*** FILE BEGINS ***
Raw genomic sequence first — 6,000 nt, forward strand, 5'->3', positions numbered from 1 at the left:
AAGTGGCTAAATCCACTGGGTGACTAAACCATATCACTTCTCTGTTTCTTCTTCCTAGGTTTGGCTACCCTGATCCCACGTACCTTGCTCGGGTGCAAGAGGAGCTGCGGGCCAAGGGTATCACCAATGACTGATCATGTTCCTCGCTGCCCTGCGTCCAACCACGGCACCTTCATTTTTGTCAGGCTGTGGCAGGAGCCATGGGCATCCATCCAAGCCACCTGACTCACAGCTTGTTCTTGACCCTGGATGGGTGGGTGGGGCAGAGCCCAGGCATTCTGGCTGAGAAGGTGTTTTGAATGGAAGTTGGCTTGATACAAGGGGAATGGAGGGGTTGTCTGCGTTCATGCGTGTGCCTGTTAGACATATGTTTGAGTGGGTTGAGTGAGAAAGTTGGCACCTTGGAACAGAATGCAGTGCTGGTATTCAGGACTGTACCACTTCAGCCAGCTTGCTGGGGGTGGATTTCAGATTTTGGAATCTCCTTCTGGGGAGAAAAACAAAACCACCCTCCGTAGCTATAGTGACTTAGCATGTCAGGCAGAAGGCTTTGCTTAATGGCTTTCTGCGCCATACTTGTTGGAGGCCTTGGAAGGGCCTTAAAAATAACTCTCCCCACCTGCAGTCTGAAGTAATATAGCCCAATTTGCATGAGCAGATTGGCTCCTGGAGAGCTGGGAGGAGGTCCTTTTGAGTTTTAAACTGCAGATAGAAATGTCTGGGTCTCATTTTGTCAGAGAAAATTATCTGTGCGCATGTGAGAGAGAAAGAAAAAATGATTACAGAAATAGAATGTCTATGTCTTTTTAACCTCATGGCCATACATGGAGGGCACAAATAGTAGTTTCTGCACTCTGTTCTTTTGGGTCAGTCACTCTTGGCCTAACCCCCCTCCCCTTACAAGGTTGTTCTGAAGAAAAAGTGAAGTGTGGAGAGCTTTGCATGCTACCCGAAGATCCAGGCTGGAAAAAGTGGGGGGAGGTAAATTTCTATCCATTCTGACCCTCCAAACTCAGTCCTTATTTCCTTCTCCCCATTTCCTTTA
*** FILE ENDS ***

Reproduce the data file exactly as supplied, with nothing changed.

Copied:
Raw genomic sequence first — 6,000 nt, forward strand, 5'->3', positions numbered from 1 at the left:
AAGTGGCTAAATCCACTGGGTGACTAAACCATATCACTTCTCTGTTTCTTCTTCCTAGGTTTGGCTACCCTGATCCCACGTACCTTGCTCGGGTGCAAGAGGAGCTGCGGGCCAAGGGTATCACCAATGACTGATCATGTTCCTCGCTGCCCTGCGTCCAACCACGGCACCTTCATTTTTGTCAGGCTGTGGCAGGAGCCATGGGCATCCATCCAAGCCACCTGACTCACAGCTTGTTCTTGACCCTGGATGGGTGGGTGGGGCAGAGCCCAGGCATTCTGGCTGAGAAGGTGTTTTGAATGGAAGTTGGCTTGATACAAGGGGAATGGAGGGGTTGTCTGCGTTCATGCGTGTGCCTGTTAGACATATGTTTGAGTGGGTTGAGTGAGAAAGTTGGCACCTTGGAACAGAATGCAGTGCTGGTATTCAGGACTGTACCACTTCAGCCAGCTTGCTGGGGGTGGATTTCAGATTTTGGAATCTCCTTCTGGGGAGAAAAACAAAACCACCCTCCGTAGCTATAGTGACTTAGCATGTCAGGCAGAAGGCTTTGCTTAATGGCTTTCTGCGCCATACTTGTTGGAGGCCTTGGAAGGGCCTTAAAAATAACTCTCCCCACCTGCAGTCTGAAGTAATATAGCCCAATTTGCATGAGCAGATTGGCTCCTGGAGAGCTGGGAGGAGGTCCTTTTGAGTTTTAAACTGCAGATAGAAATGTCTGGGTCTCATTTTGTCAGAGAAAATTATCTGTGCGCATGTGAGAGAGAAAGAAAAAATGATTACAGAAATAGAATGTCTATGTCTTTTTAACCTCATGGCCATACATGGAGGGCACAAATAGTAGTTTCTGCACTCTGTTCTTTTGGGTCAGTCACTCTTGGCCTAACCCCCCTCCCCTTACAAGGTTGTTCTGAAGAAAAAGTGAAGTGTGGAGAGCTTTGCATGCTACCCGAAGATCCAGGCTGGAAAAAGTGGGGGGAGGTAAATTTCTATCCATTCTGACCCTCCAAACTCAGTCCTTATTTCCTTCTCCCCATTTCCTTTA